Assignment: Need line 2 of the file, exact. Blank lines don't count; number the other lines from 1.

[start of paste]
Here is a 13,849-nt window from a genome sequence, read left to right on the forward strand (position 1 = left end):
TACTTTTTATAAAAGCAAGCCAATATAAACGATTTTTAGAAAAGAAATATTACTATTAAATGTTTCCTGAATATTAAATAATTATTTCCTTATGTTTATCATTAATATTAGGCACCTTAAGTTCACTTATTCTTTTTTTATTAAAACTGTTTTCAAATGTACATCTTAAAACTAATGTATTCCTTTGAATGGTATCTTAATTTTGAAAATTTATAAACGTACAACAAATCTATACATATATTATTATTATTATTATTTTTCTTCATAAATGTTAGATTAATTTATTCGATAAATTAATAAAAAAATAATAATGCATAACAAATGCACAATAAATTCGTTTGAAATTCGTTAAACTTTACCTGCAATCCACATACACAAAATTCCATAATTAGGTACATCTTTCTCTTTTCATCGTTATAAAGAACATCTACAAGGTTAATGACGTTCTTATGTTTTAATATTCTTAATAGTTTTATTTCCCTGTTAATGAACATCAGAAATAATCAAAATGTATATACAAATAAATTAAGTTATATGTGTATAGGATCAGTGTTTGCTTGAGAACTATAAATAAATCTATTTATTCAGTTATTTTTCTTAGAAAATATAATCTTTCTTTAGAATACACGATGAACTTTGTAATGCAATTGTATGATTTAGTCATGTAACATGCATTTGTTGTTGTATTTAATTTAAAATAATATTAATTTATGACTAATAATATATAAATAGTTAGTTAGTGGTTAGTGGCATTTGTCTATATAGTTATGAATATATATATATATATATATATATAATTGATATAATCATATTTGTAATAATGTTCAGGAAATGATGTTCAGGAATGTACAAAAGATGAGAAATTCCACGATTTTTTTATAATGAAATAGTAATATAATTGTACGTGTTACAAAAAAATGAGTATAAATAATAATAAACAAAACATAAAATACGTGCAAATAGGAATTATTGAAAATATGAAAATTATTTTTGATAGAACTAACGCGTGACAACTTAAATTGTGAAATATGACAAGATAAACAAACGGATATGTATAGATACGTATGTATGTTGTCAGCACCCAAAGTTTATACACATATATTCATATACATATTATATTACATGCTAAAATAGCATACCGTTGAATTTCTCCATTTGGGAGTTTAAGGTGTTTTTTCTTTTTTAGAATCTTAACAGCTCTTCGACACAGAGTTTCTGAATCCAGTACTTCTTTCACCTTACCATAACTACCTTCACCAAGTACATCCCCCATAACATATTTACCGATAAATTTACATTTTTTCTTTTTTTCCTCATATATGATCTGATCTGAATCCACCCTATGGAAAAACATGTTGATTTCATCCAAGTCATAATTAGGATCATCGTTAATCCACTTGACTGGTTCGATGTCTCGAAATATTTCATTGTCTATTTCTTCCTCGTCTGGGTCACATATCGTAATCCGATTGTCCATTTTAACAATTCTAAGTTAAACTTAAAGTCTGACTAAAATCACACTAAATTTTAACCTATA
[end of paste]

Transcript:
TACTTTTTATAAAAGCAAGCCAATATAAACGATTTTTAGAAAAGAAATATTACTATTAAATGTTTCCTGAATATTAAATAATTATTTCCTTATGTTTATCATTAATATTAGGCACCTTAAGTTCACTTATTCTTTTTTTATTAAAACTGTTTTCAAATGTACATCTTAAAACTAATGTATTCCTTTGAATGGTATCTTAATTTTGAAAATTTATAAACGTACAACAAATCTATACATATATTATTATTATTATTATTTTTCTTCATAAATGTTAGATTAATTTATTCGATAAATTAATAAAAAAATAATAATGCATAACAAATGCACAATAAATTCGTTTGAAATTCGTTAAACTTTACCTGCAATCCACATACACAAAATTCCATAATTAGGTACATCTTTCTCTTTTCATCGTTATAAAGAACATCTACAAGGTTAATGACGTTCTTATGTTTTAATATTCTTAATAGTTTTATTTCCCTGTTAATGAACATCAGAAATAATCAAAATGTATATACAAATAAATTAAGTTATATGTGTATAGGATCAGTGTTTGCTTGAGAACTATAAATAAATCTATTTATTCAGTTATTTTTCTTAGAAAATATAATCTTTCTTTAGAATACACGATGAACTTTGTAATGCAATTGTATGATTTAGTCATGTAACATGCATTTGTTGTTGTATTTAATTTAAAATAATATTAATTTATGACTAATAATATATAAATAGTTAGTTAGTGGTTAGTGGCATTTGTCTATATAGTTATGAATATATATATATATATATATATATAATTGATATAATCATATTTGTAATAATGTTCAGGAAATGATGTTCAGGAATGTACAAAAGATGAGAAATTCCACGATTTTTTTATAATGAAATAGTAATATAATTGTACGTGTTACAAAAAAATGAGTATAAATAATAATAAACAAAACATAAAATACGTGCAAATAGGAATTATTGAAAATATGAAAATTATTTTTGATAGAACTAACGCGTGACAACTTAAATTGTGAAATATGACAAGATAAACAAACGGATATGTATAGATACGTATGTATGTTGTCAGCACCCAAAGTTTATACACATATATTCATATACATATTATATTACATGCTAAAATAGCATACCGTTGAATTTCTCCATTTGGGAGTTTAAGGTGTTTTTTCTTTTTTAGAATCTTAACAGCTCTTCGACACAGAGTTTCTGAATCCAGTACTTCTTTCACCTTACCATAACTACCTTCACCAAGTACATCCCCCATAACATATTTACCGATAAATTTACATTTTTTCTTTTTTTCCTCATATATGATCTGATCTGAATCCACCCTATGGAAAAACATGTTGATTTCATCCAAGTCATAATTAGGATCATCGTTAATCCACTTGACTGGTTCGATGTCTCGAAATATTTCATTGTCTATTTCTTCCTCGTCTGGGTCACATATCGTAATCCGATTGTCCATTTTAACAATTCTAAGTTAAACTTAAAGTCTGACTAAAATCACACTAAATTTTAACCTATA